Also note that Firefox and Chrome’s add-on platforms are wildly different. Chrome has a bunch of stuff, but you can’t do something like altering the entire look and feel of the browser. Want a new kind of browser? Check out what the vimperator guys did to Firefox:

I know people who run this way. If you want to alter the entire browsing experience start with something else. But we can’t do it - we don’t have the answers. It’s going to have to happen with people like you and the following you’re creating.


Discuss this in the forum


Facebook, the Control Revolution, and the Failure of Applied Modern Cryptography

14 Jan

In the late 1990s and early 2000s, it was widely assumed by most tech writers and thinkers, myself included, that the Internet was a “Control Revolution” (to use the words of Andrew Shapiro, author of a book with that very title in 1999). The Internet was going to put people in control, to enable buyers to work directly with sellers, to cut out the middle man. Why? Because the Internet makes communication and commerce vastly more efficient, obviating the need for a middle man to connect us.

Fast forward to 2011, and the world is vastly more centralized than it ever was. Almost everyone’s most intimate conversations are held by four companies. And one company knows basically everything about everyone under 25.

How did we get so giddy about the Internet that we didn’t see this coming? We missed an important detail: communication and commerce became vastly more efficient for everyone, including the would-be middle-men, the would be mediators. The Internet enabled economies of scale never before imagined. So while it is possible to host your own email server, it’s a lot easier to use gmail. While it’s possible to host your own web page, post your updates to your blog, subscribe to your friends’ RSS feeds hosted at different blogs, it’s a heck of a lot easier to use Facebook. The Internet put the 1990s middle-men out of business then enabled a new breed of data mediators that provide incredibly valuable services no individual user can dream of performing on their own: apply massively parallel facial recognition to billions of photos to find that one picture of you and your best friend’s grandmother, do deep graph analysis to find your long-lost friends and suggest you connect with them, learn how to filter spam messages so efficiently (thanks to training by billions of messages received on behalf of millions of users) that the spam wars are effectively over.

The Internet has been vastly more empowering to mediators than to individuals. And so we have, in fact, a Control Revolution of a very different nature: one company, namely Facebook, is effectively shaping the future of social interactions, what’s acceptable and what’s frowned upon, what’s private and what’s not.

I say this without any value judgment, purely as an observation. Facebook is making the rules, and when the rules change in Palo Alto, 550 million people follow.

The Failure of Applied Modern Cryptography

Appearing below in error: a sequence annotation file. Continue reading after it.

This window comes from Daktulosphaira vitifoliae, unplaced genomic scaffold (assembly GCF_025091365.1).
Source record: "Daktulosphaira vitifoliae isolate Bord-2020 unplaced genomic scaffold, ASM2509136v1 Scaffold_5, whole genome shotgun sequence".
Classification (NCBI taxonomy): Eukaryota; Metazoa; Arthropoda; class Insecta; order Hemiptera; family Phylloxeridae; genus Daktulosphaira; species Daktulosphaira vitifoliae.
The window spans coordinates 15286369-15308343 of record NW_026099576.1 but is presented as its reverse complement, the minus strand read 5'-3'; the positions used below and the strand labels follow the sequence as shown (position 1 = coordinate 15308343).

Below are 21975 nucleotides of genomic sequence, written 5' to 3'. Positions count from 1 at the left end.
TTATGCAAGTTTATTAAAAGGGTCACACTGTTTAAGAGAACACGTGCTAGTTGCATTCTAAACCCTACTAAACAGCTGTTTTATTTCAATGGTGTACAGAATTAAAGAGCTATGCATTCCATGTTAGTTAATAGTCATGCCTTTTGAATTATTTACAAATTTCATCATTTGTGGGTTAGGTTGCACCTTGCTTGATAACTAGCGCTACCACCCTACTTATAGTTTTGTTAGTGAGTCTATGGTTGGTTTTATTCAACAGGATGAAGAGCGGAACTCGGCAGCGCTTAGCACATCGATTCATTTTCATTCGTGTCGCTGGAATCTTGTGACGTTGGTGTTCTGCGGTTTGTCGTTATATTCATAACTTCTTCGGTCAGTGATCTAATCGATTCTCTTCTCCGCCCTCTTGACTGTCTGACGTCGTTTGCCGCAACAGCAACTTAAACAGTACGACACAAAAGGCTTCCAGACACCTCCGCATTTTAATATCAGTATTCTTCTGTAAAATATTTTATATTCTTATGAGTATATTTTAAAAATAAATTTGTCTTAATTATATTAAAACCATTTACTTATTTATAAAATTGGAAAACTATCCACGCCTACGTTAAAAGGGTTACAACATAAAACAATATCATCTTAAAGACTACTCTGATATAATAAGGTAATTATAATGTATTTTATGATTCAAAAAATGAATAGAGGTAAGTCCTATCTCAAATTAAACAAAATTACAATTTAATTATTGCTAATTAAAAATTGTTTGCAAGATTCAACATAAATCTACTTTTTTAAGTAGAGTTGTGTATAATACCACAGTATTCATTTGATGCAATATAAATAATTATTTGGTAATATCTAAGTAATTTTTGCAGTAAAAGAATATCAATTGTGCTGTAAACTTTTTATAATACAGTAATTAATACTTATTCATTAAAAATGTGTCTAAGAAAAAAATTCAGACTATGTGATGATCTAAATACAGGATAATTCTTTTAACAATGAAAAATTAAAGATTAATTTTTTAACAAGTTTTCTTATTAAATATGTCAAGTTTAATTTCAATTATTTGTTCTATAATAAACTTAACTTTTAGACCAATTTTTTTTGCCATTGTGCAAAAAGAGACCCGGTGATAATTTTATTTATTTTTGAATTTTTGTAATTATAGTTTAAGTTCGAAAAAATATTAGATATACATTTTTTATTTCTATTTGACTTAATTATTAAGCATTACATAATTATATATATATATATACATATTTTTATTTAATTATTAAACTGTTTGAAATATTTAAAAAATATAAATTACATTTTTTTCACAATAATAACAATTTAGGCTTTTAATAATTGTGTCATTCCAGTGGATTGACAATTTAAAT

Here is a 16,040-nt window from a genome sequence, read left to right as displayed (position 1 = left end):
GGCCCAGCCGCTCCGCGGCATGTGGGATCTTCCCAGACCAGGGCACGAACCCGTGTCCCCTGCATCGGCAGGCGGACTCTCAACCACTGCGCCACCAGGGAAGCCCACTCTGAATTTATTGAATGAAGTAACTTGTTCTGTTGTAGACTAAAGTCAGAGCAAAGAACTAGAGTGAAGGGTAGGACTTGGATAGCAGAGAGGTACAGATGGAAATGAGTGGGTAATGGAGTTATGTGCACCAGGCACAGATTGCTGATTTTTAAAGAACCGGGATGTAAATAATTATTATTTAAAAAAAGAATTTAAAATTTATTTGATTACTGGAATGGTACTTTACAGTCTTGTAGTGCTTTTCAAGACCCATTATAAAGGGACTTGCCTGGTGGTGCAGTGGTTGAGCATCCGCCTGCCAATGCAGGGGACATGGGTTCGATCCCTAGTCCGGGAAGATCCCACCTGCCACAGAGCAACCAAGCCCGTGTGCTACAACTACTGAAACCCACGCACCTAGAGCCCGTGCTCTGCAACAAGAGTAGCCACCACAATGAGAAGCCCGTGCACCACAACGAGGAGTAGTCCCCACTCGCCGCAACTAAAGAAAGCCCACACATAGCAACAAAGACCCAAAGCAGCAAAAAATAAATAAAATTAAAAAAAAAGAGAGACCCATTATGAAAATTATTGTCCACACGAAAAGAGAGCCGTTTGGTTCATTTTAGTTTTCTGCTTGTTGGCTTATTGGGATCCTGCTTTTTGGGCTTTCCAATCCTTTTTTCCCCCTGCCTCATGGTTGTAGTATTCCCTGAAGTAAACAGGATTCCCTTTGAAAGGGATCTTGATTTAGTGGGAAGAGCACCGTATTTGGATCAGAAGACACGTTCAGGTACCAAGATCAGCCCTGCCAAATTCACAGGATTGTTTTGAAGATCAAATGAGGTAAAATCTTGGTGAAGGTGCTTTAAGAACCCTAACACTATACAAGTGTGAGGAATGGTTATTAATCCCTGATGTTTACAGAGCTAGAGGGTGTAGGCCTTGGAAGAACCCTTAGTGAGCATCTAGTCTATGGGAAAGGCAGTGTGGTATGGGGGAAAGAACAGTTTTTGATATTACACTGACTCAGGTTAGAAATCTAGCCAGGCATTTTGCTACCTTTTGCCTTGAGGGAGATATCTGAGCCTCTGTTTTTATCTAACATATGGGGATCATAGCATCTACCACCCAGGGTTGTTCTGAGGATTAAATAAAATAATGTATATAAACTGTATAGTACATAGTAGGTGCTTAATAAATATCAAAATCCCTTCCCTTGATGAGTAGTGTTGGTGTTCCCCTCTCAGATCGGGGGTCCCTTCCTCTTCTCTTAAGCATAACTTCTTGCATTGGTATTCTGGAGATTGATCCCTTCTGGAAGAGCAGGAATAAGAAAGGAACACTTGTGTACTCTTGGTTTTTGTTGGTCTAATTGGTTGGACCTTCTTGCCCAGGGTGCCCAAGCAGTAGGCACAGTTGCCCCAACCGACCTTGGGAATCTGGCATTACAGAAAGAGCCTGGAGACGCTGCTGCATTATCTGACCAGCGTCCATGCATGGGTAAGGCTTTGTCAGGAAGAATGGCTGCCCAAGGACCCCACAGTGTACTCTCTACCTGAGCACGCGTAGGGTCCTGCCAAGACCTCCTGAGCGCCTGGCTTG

Cryptography in the 1980s was about secrecy, military codes, etc. I’m not talking about that.

Modern Cryptography is about individuals achieving a common goal without fully trusting one another. Think of a secret-bid auction. Or an election. Or two people discovering which friends they have in common without revealing the friends they don’t have in common. In all of these cases, people come together to accomplish a common result, but they cannot fully trust one another since their incentives are not perfectly aligned: I want to win the auction by bidding only one dollar more than you, Alice wants her candidate to beat yours, and Bob would like to find out which movie stars you’re friends with even though he knows none.

Modern cryptography teaches us how to accomplish these tasks without ever trusting a third party. That’s hard to imagine if you’re not steeped in the field. But that’s what modern cryptography does: take an interaction that is easily imaginable with the help of a trusted third party that deals with each individual, and replace the trusted third-party with a beautiful mathematical dance that achieves the same end-goal. No centralization of data in one big database, no trusted dealer/counter/connector, just individuals exchanging coded messages in a particular order and obtaining a trustworthy result. Cryptographers call this secure multi-party computation.

Modern Cryptography would, if properly implemented, give us all the functionality of Facebook without the aggregation of everyone’s data in a single data center. And we couldn’t be further from this world if we tried! We are headed for a world of increased data centralization and increased reliance on trusted third parties. Because they’re vastly more efficient, have economies of scale that allow them to provide features we didn’t dream of just a few years ago, and of course because the economic incentives of becoming that trusted third party are staggering.

As a privacy advocate, and again without value judgment, I can’t imagine a more surprising consequence of a technology that was meant to empower the little guy. It is, in a word, shocking.